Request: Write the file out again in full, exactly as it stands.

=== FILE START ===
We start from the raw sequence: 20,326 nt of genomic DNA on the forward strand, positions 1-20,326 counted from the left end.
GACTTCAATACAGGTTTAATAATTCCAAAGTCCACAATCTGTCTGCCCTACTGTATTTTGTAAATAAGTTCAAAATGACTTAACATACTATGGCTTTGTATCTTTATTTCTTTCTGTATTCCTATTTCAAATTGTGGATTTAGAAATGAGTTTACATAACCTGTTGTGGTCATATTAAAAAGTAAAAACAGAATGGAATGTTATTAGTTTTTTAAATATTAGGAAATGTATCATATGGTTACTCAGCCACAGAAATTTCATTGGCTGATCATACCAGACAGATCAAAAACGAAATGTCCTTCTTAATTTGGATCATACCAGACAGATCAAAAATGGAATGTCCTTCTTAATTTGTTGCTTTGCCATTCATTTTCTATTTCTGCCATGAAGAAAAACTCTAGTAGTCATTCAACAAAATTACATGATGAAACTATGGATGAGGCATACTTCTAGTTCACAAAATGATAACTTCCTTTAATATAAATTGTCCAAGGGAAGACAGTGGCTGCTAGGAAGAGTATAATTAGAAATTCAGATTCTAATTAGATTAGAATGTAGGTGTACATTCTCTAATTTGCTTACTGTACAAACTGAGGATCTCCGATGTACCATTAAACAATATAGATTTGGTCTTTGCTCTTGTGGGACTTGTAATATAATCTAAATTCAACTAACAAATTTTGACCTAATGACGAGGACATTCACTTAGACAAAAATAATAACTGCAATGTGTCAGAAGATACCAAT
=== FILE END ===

We start from the raw sequence: 20,326 nt of genomic DNA on the forward strand, positions 1-20,326 counted from the left end.
GACTTCAATACAGGTTTAATAATTCCAAAGTCCACAATCTGTCTGCCCTACTGTATTTTGTAAATAAGTTCAAAATGACTTAACATACTATGGCTTTGTATCTTTATTTCTTTCTGTATTCCTATTTCAAATTGTGGATTTAGAAATGAGTTTACATAACCTGTTGTGGTCATATTAAAAAGTAAAAACAGAATGGAATGTTATTAGTTTTTTAAATATTAGGAAATGTATCATATGGTTACTCAGCCACAGAAATTTCATTGGCTGATCATACCAGACAGATCAAAAACGAAATGTCCTTCTTAATTTGGATCATACCAGACAGATCAAAAATGGAATGTCCTTCTTAATTTGTTGCTTTGCCATTCATTTTCTATTTCTGCCATGAAGAAAAACTCTAGTAGTCATTCAACAAAATTACATGATGAAACTATGGATGAGGCATACTTCTAGTTCACAAAATGATAACTTCCTTTAATATAAATTGTCCAAGGGAAGACAGTGGCTGCTAGGAAGAGTATAATTAGAAATTCAGATTCTAATTAGATTAGAATGTAGGTGTACATTCTCTAATTTGCTTACTGTACAAACTGAGGATCTCCGATGTACCATTAAACAATATAGATTTGGTCTTTGCTCTTGTGGGACTTGTAATATAATCTAAATTCAACTAACAAATTTTGACCTAATGACGAGGACATTCACTTAGACAAAAATAATAACTGCAATGTGTCAGAAGATACCAAT